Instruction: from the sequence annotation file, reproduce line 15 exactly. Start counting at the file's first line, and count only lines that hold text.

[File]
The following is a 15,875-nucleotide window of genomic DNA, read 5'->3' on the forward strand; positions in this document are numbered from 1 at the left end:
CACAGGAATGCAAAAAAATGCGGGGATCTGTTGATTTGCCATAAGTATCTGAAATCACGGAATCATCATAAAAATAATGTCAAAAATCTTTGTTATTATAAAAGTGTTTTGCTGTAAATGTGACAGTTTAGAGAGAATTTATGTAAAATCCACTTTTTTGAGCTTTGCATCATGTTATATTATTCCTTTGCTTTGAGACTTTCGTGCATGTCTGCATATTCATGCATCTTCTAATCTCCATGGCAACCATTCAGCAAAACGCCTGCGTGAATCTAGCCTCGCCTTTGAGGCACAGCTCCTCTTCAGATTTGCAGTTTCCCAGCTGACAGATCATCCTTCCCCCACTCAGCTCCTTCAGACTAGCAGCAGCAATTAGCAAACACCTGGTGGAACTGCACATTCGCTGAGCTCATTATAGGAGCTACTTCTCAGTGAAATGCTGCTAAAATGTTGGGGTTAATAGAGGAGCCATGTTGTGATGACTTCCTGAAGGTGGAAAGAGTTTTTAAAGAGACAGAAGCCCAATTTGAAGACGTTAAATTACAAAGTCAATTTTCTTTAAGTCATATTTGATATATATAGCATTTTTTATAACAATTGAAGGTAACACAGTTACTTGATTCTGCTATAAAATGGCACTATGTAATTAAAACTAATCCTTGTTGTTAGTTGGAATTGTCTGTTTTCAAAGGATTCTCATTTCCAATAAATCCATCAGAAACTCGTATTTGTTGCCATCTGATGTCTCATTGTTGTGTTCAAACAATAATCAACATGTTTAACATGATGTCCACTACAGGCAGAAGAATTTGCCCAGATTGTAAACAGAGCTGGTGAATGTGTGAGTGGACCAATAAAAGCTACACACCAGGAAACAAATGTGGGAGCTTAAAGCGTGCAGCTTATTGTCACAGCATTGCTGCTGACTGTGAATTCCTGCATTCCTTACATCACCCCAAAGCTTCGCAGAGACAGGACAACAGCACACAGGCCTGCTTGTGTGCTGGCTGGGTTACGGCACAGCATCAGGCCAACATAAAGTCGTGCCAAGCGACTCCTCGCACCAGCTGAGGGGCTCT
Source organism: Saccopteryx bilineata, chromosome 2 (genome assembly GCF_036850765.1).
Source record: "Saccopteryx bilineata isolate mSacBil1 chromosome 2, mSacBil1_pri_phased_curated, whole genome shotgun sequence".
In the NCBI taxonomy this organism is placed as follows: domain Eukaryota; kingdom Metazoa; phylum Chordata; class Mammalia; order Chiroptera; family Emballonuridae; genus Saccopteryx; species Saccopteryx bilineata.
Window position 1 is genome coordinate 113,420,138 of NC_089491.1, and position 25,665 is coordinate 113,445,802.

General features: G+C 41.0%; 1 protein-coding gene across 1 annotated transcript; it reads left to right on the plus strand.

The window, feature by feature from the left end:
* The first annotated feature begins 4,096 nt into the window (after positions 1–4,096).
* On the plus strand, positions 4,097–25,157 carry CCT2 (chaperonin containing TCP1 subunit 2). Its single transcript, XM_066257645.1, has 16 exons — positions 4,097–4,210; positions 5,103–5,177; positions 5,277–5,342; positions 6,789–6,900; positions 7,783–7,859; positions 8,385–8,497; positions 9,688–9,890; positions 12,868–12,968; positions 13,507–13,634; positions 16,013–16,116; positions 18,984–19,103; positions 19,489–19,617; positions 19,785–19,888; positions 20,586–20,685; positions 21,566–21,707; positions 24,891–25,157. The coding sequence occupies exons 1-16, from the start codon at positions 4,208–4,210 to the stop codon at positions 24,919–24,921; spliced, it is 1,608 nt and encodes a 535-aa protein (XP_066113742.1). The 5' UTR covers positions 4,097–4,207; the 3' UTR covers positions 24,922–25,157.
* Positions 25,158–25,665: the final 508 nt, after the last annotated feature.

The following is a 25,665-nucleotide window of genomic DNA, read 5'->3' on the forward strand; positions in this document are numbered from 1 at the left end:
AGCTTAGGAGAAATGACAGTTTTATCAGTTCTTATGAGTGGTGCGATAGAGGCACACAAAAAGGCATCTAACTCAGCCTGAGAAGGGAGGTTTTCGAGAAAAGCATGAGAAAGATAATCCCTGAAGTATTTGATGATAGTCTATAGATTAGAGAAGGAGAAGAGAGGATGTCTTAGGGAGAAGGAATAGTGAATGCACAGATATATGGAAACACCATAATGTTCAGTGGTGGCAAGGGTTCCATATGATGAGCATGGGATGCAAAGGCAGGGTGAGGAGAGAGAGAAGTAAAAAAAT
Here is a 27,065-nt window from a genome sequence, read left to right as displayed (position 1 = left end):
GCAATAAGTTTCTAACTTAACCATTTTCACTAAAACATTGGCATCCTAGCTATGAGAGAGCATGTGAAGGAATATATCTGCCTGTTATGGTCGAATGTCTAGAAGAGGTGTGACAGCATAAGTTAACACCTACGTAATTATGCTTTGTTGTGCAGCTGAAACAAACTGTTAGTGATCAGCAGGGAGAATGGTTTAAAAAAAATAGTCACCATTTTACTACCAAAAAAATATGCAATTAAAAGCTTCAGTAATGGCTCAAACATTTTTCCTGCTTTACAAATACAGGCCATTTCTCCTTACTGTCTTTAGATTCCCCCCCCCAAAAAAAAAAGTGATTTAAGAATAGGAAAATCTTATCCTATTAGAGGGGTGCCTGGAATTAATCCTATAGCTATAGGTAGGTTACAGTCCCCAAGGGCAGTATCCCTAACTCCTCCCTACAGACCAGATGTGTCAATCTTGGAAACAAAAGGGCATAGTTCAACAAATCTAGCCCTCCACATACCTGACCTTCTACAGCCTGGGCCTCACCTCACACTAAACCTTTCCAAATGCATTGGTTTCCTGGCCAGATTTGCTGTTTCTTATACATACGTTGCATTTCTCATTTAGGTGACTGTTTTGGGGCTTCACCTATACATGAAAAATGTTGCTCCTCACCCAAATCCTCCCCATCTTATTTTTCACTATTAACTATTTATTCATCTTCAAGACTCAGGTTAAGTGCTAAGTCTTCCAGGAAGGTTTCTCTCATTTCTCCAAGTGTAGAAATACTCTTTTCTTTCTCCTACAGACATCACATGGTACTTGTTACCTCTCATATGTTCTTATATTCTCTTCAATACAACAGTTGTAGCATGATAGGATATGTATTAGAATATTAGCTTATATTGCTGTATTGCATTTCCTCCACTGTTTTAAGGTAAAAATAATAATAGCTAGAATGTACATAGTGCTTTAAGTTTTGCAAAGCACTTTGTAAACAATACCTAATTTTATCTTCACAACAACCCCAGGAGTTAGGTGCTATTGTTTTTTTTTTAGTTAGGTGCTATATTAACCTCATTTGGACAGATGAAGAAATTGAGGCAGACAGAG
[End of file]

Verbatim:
GCAATAAGTTTCTAACTTAACCATTTTCACTAAAACATTGGCATCCTAGCTATGAGAGAGCATGTGAAGGAATATATCTGCCTGTTATGGTCGAATGTCTAGAAGAGGTGTGACAGCATAAGTTAACACCTACGTAATTATGCTTTGTTGTGCAGCTGAAACAAACTGTTAGTGATCAGCAGGGAGAATGGTTTAAAAAAAATAGTCACCATTTTACTACCAAAAAAATATGCAATTAAAAGCTTCAGTAATGGCTCAAACATTTTTCCTGCTTTACAAATACAGGCCATTTCTCCTTACTGTCTTTAGATTCCCCCCCCCAAAAAAAAAAGTGATTTAAGAATAGGAAAATCTTATCCTATTAGAGGGGTGCCTGGAATTAATCCTATAGCTATAGGTAGGTTACAGTCCCCAAGGGCAGTATCCCTAACTCCTCCCTACAGACCAGATGTGTCAATCTTGGAAACAAAAGGGCATAGTTCAACAAATCTAGCCCTCCACATACCTGACCTTCTACAGCCTGGGCCTCACCTCACACTAAACCTTTCCAAATGCATTGGTTTCCTGGCCAGATTTGCTGTTTCTTATACATACGTTGCATTTCTCATTTAGGTGACTGTTTTGGGGCTTCACCTATACATGAAAAATGTTGCTCCTCACCCAAATCCTCCCCATCTTATTTTTCACTATTAACTATTTATTCATCTTCAAGACTCAGGTTAAGTGCTAAGTCTTCCAGGAAGGTTTCTCTCATTTCTCCAAGTGTAGAAATACTCTTTTCTTTCTCCTACAGACATCACATGGTACTTGTTACCTCTCATATGTTCTTATATTCTCTTCAATACAACAGTTGTAGCATGATAGGATATGTATTAGAATATTAGCTTATATTGCTGTATTGCATTTCCTCCACTGTTTTAAGGTAAAAATAATAATAGCTAGAATGTACATAGTGCTTTAAGTTTTGCAAAGCACTTTGTAAACAATACCTAATTTTATCTTCACAACAACCCCAGGAGTTAGGTGCTATTGTTTTTTTTTTAGTTAGGTGCTATATTAACCTCATTTGGACAGATGAAGAAATTGAGGCAGACAGAG